Early in the Brexit process we were told time and time again by proponents of Brexit that the existence of the Common Travel Area, which preceded the UK and Ireland’s membership of the EEC in 1973, would override any need for a border in Ireland and the Peace Process was therefore not in jeopardy.

Of course, it was the creation of the Single Market in 1992 that created the premise for the ultimate removal of any physical infrastructure at the border and which, ultimately, established the preconditions for the Good Friday/Belfast Agreement itself.

That Agreement effectively erased the border - physically and metaphorically. It no longer mattered, for all intents and purposes, that there was an international border to the south. You could be British, Irish or both and live your life on either side without any hinderance.

The struggle for Irish unity or the fight to preserve the Union with Britain continued of course as before. But the lack of physical presence of the border meant this fight could be transformed from an armed struggle into a battle of ideas.

A new generation of people born in Northern Ireland has since arisen for whom the idea of armed conflict is a complete anathema. Brexit has changed everything. It necessitates the creation of a border.

"Early in the Brexit process we were told time and time again by proponents of Brexit that the existence of the Common Travel Area, which preceded the UK and Ireland’s membership of the EEC in 1973, would override any need for a border in Ireland and the Peace Process was therefore not in jeopardy"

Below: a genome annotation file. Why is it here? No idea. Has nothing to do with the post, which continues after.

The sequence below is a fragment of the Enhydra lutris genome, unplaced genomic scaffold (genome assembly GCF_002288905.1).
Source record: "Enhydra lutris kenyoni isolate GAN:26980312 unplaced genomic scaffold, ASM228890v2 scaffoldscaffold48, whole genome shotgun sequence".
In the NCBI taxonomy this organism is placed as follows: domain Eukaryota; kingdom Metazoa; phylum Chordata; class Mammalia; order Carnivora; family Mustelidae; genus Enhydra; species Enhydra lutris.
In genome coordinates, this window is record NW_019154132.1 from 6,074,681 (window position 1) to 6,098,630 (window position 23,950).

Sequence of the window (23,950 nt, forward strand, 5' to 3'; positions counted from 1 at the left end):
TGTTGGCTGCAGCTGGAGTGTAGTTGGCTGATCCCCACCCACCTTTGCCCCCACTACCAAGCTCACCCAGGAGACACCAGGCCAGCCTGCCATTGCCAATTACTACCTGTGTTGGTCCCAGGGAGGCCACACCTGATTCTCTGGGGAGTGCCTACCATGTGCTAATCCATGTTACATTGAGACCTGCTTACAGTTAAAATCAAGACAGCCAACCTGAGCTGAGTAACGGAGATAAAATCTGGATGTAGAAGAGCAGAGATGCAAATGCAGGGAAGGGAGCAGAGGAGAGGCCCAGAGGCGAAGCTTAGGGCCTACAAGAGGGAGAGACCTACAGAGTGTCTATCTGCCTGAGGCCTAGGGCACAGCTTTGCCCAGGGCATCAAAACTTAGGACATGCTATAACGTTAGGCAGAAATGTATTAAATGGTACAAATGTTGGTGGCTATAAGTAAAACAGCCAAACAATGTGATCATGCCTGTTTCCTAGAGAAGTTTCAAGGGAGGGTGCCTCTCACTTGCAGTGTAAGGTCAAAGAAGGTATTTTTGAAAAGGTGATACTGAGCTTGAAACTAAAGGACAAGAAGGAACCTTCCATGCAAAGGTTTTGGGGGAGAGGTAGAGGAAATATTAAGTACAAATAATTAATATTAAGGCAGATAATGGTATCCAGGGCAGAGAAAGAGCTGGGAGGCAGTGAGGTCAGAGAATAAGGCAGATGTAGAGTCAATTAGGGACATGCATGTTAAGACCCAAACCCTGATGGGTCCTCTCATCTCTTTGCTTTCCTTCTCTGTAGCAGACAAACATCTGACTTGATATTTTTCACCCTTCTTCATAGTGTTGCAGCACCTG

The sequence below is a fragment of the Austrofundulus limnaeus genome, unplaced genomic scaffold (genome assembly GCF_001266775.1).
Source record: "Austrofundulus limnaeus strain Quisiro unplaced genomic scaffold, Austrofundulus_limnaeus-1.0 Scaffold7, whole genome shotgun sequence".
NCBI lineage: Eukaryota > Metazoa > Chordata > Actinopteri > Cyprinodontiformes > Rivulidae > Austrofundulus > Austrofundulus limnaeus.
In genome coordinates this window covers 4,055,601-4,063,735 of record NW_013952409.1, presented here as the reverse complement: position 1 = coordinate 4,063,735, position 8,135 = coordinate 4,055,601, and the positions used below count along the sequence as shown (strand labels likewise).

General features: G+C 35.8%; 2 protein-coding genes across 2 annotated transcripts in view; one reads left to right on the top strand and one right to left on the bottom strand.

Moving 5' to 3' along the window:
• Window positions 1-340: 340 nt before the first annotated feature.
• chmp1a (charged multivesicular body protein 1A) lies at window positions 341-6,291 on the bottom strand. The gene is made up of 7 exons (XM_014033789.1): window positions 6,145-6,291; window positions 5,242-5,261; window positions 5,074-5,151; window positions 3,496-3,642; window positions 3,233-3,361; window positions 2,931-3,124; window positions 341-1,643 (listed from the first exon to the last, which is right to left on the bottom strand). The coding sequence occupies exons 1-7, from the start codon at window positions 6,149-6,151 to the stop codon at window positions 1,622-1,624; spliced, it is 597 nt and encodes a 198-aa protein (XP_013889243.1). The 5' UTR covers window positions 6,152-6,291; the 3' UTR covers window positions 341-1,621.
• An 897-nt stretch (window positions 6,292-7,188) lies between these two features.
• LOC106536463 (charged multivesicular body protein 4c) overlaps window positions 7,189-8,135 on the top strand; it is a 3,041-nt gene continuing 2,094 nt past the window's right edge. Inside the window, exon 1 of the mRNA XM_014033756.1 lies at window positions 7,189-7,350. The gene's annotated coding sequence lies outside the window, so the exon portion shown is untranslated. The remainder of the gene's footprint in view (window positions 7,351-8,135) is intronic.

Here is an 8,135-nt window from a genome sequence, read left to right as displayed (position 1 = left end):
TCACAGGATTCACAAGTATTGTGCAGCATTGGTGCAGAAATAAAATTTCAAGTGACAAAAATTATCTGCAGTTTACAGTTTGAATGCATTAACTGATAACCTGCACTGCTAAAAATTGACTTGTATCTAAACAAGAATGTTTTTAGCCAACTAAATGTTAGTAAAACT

That border can either go between Northern Ireland and the Republic, effectively re-imposing the infrastructure whose removal was so essential to create peace, or it can go between Northern Ireland and Great Britain, alienating most Unionists in the province for whom being an integrated part of the United Kingdom is an essential component of who they are.

In either case the border will create resentment and distrust in communities who benefitted from the settlement the Peace Process created.

I am no fan of former UK Prime Minister Theresa May, but she at least sweated the detail and saw the problem. She stated that no British Prime Minister could ever sign up to a division of the UK and an internal customs border between NI and GB.

But she also recognised the need to avoid a border on the island of Ireland. An all-UK customs union would be the solution, and alignment on standards the obvious way to avoid any checks between GB and NI.